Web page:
The program Key, which offers probably the best support for Hanyu Pinyin of any software and thus deserves praise for this alone, has just come out with an update with even more Pinyin features: Key 5.2 (build: August 21, 2011 — earlier builds of 5.2 do not offer all the latest features).
Those of you who already have the program should get the update, as it’s free. But note that if you update from the site, the installer will ask you to uninstall your current version prior to putting in the update, so make sure you have your validation code handy or you’ll end up with no version at all.
(If you don’t already have Key, I recommend that you try it out. A 30-day free trial version can be downloaded from the site.)
Anyway, here’s some of what the latest version offers:
- Hanzi-with-Pinyin horizontal layout gets preserved when copied into MS Word documents (RT setting), as well as in .html and .pdf files created from such documents.
- Pinyin Proofing (PP) assistance: with pinyin text displayed, pressing the PP button on the toolbar will colour the background of ambiguous pinyin passages blue; right-clicking on such a blue-background pinyin passage will display the available options.
- Copy Special: a highlighted Chinese character passage can be copied & pasted automatically in various permutations.
- Improved number-measureword system: it now works with Chinese-character, pinyin and Arabic numerals.
- Showing different tones through coloured characters (Language menu under Preferences).
- Chengyu (fixed four character expression) spacing logic: automatic spacing according to the pinyin standard (Language menu under Preferences).
- Option to show tone sandhi on grey background (Language menu under Preferences).
- Full support of standard pinyin orthography in capitalization and spacing.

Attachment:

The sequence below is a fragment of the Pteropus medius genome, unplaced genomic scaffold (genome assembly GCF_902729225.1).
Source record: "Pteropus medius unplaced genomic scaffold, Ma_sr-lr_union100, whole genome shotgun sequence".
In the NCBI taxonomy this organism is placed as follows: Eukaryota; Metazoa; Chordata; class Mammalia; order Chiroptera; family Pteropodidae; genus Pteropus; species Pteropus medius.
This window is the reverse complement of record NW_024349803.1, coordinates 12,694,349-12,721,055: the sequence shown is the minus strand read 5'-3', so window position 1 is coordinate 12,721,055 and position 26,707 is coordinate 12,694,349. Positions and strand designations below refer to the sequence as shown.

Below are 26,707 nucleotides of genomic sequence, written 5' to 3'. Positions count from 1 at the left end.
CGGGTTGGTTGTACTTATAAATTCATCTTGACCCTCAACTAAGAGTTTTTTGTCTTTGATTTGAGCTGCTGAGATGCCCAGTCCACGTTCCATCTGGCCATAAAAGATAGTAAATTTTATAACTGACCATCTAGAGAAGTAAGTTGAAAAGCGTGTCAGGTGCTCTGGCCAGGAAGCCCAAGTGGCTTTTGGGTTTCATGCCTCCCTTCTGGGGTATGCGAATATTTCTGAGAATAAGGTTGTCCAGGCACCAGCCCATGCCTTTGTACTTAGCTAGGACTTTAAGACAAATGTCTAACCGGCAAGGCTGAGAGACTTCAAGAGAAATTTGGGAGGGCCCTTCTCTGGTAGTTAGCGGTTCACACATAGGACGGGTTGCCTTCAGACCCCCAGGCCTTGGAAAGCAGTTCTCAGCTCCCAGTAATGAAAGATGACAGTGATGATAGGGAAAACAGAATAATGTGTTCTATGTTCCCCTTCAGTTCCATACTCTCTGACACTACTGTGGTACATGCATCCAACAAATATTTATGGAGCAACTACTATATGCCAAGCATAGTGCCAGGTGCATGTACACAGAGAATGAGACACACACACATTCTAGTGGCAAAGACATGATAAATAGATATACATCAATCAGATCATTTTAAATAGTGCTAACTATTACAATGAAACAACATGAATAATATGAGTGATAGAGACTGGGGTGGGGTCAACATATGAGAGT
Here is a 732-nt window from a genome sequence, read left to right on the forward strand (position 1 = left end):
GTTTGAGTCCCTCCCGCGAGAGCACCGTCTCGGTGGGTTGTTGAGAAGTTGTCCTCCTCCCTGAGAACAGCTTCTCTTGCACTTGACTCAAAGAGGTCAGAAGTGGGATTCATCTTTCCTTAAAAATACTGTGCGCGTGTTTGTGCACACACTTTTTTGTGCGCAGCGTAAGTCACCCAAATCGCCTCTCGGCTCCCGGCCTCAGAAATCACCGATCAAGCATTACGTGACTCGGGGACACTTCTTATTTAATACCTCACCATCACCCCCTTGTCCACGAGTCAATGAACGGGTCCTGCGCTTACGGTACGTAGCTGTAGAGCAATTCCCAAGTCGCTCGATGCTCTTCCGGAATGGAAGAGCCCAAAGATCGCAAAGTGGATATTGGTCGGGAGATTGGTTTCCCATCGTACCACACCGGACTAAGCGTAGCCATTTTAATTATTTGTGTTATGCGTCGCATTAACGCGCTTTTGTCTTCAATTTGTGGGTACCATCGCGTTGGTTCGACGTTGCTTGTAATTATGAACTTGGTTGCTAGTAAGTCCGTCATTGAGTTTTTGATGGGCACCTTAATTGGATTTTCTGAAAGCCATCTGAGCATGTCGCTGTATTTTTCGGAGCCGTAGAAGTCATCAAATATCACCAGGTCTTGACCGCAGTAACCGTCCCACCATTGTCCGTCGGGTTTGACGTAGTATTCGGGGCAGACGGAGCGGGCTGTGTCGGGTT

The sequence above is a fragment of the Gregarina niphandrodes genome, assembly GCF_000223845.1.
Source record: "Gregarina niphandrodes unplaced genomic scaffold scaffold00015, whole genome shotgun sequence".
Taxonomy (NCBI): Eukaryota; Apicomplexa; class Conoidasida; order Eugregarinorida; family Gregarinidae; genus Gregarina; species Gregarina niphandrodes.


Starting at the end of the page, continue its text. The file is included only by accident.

- Automatic glossary building.
Some programs, such as Popup Chinese’s “Chinese converter,” will take Chinese characters and then produce pinyin-annotated versions, with the Pinyin appearing on mouseover. Key, however, offers something extra: the ability to produce Hanzi-annotated orthographically correct Pinyin texts (i.e,, the reverse of the above). If you have a text in Key in Chinese characters, all you have to do is go to
File --> Export to get Key to save your text in HTML format.
Here’s a sample of what this looks like.
B?n bi?ozh?n gu?dìngle yòng? Zh?ngwén p?ny?n f?ng’àn? p?nxi? xiàndài Hàny? de gu?zé? Nèiróng b?okuò f?ncí liánxi? f?? chéngy? p?nxi?f?? wàiláicí p?nxi?f?? rénmíng dìmíng p?nxi?f?? bi?odiào f?? yíháng gu?zé d?ng?
Basically, this is a “digraphia export” feature — terrific!
If you want something like the above, you do not have to convert the Hanzi to orthographically correct Pinyin first; Key will do it for you automatically. (I hope, though, that they’ll fix those double-width punctuation marks one of these days.)
Let’s say, though, that you want a document with properly word-parsed interlinear Hanzi and Pinyin. Key will do this too. To do this, a input a Hanzi text in Key, then highlight the text (CTRL + A) and choose
Format --> Hanzi with Pinyin / Kanji-Kana with Romaji.
In the window that pops up, choose
Hanzi with Pinyin / Kanji-kana with Romaji / Hangul with Romanization from the Two-Line Mode section and
Show all non-Hanzi symbols in Pinyin line from Options. The results will look something like this:
This can be extremely useful for those authoring teaching materials.
Furthermore, such interlinear texts can be copied and pasted into Word. For the interlinear-formatted copy-and-paste into Word to work properly, Key must be set to rich text format, so before selecting the text you wish to use click on the button labeled RT. (Note yellow-highlighted area in the image below.)